Brennan is also having a strong season and wrapped up the Tour with the 16th fastest stage time.

“This was a tough tour for me and certainly not what I had hoped for, but I managed to bookend it well,” said Brennan, who did record her best Tour ever. “I am really happy with my opening sprint and with my climb today, the rest was a challenge.” 

As arduous as it is up Alpe Cermis, Brennan looked forward to the hill climb finale. “It is a very nerve-racking race because you just never know what is going to happen out there,” she said. “But I love climbing and I love the feeling of reaching the top.”

Her strong climb came a day after a blood sugar crash left her a bit unsure of herself going into the final stage. “I felt so much better and am really happy with the way I skied today,” she said. “Now, it is time to rest and absorb all the intensity we have had during the Tour.”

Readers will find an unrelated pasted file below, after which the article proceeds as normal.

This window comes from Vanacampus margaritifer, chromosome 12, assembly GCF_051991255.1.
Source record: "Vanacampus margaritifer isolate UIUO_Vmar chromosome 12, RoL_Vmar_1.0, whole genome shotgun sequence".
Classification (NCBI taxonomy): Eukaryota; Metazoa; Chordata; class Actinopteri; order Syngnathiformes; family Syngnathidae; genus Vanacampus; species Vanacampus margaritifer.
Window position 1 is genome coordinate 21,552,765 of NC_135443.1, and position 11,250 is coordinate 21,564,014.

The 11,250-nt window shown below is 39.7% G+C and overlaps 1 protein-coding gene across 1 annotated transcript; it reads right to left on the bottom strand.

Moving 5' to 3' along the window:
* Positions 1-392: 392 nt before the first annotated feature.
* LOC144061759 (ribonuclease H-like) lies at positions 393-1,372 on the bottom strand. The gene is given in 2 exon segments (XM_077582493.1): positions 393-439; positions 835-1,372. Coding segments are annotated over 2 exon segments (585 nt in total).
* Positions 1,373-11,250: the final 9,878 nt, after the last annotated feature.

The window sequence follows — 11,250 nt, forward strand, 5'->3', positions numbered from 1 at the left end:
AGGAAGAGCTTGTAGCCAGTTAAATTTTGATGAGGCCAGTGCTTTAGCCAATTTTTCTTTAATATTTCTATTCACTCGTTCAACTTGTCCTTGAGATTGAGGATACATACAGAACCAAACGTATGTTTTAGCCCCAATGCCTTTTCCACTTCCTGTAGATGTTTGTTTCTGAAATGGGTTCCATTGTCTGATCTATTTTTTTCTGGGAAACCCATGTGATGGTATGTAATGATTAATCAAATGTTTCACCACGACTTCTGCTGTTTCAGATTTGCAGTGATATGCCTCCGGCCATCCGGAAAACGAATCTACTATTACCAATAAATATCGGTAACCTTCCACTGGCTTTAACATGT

“The Tour de Ski has been a great way for me to race into shape for the season,” said Stephen.  “I feel that it has worked that way again this year, as my body seems to be feeling better and better each race. This year’s result in the climb was not what I was gunning for but for where I am at this season, I have to be satisfied with today’s result.”

There was a great sense of pride permeating the entire U.S. Ski Team as athletes gathered at the team's wax truck after the race.

"I’m proud of our team, and honestly every person that finished this event," said Bjornsen. "It’s a tough one, but one of the more rewarding feelings I believe you can find."